Bridging the gap between semesters

Photo by Scott Wells/Prospectus News Business Administration student Valeria Rohde studies in the Center for Academic Success on Wednesday, Jan. 21, 2015. The Center is open Monday through Friday from 8 a.m. to 5 p.m.

Photo by Scott Wells/Prospectus News
Business Administration student Valeria Rohde studies in the Center for Academic Success on Wednesday, Jan. 21, 2015. The Center is open Monday through Friday from 8 a.m. to 5 p.m.

Zach Trueblood

Staff Writer

One of the biggest struggles any college faces is the ability to retain students from their first semester to their second. Countless hours are spent trying to crack the code of what makes students tick and perform well academically.

Parkland faces these challenges just as any other institution does. Since the college is made up of such a diverse community, certain programs and actions must be implemented to improve student retention.

One program that specifically aids Latino and Latina first year students is the Comadre y Compadre Program. It was implemented in full force the 2014 Fall semester and has significantly increased Latino and Latina student retention.

According to the coordinators of the program, Moises Orozco and Eduardo Coronel, out of 59 students they have successfully helped 51 of those make the transition from first to second semester. This transition has been in no small part due to the guidance of the mentors that are part of program.

“We’re really trying to improve our students’ success whether they’re obtaining a certificate or transferring to another institution. We had around 90 percent of our mentees finish Fall semester and make the transition to Spring,” Orozco claimed.

Another way that Parkland is helping to bridge the gap between semesters is by offering the Psychology 109 course. The course will soon be renamed to First Year Experience, or FYE 101.

One instructor that teaches Psychology 109 is Dan Ryan.

“The course is essentially a college student success course. It’s designed for students to figure out what drives them and how that fits in here at Parkland,” Ryan stated.

The PSY 109, or soon to be FYE 101, course is available to all students. Ryan stated that the attendance has been diverse; there have been non-traditional students, Pathway students, and athletes. There are even sub-sections of the course designed to assist Student Veterans.

According to Ryan, the course has three main areas of focus. The first is to connect students with faculty. The second is to help them build relationships with other students and create a support system. The final is for students to become aware of all the student services Parkland has to offer, such as CAS, Career Services, Trio, the Library, and Counseling and Advising.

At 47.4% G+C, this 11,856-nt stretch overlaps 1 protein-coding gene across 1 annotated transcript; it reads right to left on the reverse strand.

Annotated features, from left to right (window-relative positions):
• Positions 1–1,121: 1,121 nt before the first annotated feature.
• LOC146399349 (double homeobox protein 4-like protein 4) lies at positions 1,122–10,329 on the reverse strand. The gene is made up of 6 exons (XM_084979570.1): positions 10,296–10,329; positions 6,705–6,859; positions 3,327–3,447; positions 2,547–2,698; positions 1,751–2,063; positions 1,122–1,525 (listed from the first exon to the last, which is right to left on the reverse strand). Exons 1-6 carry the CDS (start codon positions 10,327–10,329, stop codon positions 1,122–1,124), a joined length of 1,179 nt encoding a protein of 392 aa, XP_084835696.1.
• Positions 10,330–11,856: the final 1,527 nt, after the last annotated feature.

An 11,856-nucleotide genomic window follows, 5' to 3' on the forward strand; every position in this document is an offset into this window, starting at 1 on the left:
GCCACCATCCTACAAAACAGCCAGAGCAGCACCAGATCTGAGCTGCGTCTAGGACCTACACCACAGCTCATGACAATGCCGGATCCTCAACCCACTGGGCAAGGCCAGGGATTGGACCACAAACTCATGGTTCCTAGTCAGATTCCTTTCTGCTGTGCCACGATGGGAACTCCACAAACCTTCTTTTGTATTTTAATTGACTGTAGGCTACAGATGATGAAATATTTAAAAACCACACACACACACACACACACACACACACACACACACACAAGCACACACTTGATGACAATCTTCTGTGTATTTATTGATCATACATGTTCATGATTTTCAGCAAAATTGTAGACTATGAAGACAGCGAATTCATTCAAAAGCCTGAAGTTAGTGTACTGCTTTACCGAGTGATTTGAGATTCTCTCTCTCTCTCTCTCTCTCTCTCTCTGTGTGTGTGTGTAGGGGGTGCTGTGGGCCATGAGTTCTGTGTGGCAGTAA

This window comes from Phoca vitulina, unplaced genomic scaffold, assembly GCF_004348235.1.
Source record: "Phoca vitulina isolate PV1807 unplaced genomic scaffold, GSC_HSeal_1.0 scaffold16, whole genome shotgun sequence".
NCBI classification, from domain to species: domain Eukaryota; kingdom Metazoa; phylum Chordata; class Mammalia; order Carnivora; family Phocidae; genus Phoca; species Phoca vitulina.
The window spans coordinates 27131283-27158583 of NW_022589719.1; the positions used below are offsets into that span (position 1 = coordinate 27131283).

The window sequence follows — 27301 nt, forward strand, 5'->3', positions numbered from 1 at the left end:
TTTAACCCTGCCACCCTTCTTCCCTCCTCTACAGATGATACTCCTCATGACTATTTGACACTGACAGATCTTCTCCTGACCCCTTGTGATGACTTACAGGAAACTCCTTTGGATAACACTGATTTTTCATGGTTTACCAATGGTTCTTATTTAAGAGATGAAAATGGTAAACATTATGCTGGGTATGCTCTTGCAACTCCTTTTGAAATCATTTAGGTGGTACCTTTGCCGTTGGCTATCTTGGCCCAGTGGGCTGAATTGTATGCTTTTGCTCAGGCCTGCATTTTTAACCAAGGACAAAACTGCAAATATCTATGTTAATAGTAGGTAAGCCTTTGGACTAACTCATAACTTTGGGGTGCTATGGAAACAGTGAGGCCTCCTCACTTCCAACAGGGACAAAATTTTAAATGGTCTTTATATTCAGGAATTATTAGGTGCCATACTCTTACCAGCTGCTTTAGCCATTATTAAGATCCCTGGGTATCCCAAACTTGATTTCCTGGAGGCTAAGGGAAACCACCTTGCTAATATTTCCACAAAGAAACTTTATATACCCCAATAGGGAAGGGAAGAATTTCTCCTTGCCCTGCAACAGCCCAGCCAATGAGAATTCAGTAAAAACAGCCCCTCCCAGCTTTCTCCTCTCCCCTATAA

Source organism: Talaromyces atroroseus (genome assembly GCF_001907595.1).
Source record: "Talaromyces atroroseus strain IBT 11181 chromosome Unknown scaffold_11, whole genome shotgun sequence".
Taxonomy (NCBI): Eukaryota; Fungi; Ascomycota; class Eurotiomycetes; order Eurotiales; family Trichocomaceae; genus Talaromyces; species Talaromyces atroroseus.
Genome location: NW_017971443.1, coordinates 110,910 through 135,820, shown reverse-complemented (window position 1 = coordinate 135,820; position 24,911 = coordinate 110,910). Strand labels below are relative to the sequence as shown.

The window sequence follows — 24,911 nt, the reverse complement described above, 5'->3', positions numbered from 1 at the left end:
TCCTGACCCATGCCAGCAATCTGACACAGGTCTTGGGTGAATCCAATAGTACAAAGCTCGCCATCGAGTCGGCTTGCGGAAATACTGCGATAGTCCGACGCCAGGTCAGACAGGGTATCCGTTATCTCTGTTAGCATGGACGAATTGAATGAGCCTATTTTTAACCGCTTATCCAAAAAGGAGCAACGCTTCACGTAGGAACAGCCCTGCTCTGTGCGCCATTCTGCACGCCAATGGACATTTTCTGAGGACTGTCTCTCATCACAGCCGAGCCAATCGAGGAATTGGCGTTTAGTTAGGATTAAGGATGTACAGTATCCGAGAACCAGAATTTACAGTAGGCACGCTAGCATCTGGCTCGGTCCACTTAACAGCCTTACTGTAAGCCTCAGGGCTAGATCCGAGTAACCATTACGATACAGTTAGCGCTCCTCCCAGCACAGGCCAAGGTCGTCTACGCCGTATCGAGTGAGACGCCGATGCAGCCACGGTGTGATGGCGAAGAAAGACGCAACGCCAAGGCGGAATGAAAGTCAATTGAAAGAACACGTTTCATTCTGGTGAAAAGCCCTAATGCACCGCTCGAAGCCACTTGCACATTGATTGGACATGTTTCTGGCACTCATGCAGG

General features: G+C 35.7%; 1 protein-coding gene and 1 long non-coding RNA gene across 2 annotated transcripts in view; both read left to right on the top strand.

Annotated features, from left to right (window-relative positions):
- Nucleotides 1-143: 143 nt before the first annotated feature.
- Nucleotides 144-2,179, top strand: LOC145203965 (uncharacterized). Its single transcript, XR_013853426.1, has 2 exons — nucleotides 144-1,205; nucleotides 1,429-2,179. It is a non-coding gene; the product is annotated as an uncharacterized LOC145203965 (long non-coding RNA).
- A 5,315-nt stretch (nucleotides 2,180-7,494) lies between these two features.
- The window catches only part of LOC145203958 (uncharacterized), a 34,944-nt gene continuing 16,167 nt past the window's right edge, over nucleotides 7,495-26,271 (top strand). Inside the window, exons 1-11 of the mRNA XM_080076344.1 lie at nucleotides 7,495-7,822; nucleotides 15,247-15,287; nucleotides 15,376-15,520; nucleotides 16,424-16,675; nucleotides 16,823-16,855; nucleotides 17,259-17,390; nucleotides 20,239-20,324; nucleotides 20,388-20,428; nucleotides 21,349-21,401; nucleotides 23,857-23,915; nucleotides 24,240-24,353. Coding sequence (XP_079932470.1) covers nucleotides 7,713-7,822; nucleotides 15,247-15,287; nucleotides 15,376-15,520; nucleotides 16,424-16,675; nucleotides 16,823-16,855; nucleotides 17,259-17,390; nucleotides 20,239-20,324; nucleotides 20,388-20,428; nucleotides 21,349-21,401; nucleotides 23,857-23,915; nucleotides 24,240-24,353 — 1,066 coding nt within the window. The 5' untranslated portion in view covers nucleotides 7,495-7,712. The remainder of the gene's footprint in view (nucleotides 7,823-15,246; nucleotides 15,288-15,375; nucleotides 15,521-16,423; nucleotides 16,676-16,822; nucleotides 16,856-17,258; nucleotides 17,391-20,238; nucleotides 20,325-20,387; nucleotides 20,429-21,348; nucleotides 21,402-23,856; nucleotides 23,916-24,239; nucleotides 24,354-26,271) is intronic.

Ryan’s other role is Coordinator for First Year Experience. He’s been instrumental in the development of a school-wide mentoring program called the IConnect Mentoring Program.

This new mentoring program is funded by the Ideas Grant, the same grant that has funded the Comadre y Compadre program.

“We’re actually rolling out the program in two phases,” Ryan explained. “The first phase will be pairing new, first semester students with faculty and staff this spring. The second phase will begin in fall and new students will be paired with successful, returning peer mentors. We want to grow smart with the program. There’s a great deal of excitement about it at the college and we’re getting a lot of great support from faculty and staff.”

Business Administration major Gracson Torres has seen firsthand the ways in which Parkland helps students succeed.

Torres explained that being a part of the Parkland Soccer Team motivated her to do well in her courses in order to be eligible to play. She also said that being on the team makes her feel like she is part of something.

“I believe Parkland offers students a lot of success, such as the technology, student help centers, one on one help with professors, and all of the organizations. It’s also a very involved college when it comes to student life, therefore there’s always some activity going on which makes students feel involved,” Torres stated. “But when I broke my leg in October I had to miss two weeks of school which caused my GPA to drop and to withdraw from a course. I felt as if nobody at Parkland helped me prevent those issues from happening. Students go through these issues and can’t control it, so I believe there should be some sort of support system.”

Parkland has many programs in place, along with up and coming ones, to help improve student success from one semester to the next but there is still work to be done. The emphasis on aiding new students is strong but, in addition to helping newcomers, Parkland must also cater to other students as well.

For more information about the IConnect Mentoring Program, contact Dan Ryan at 217-353-2069 or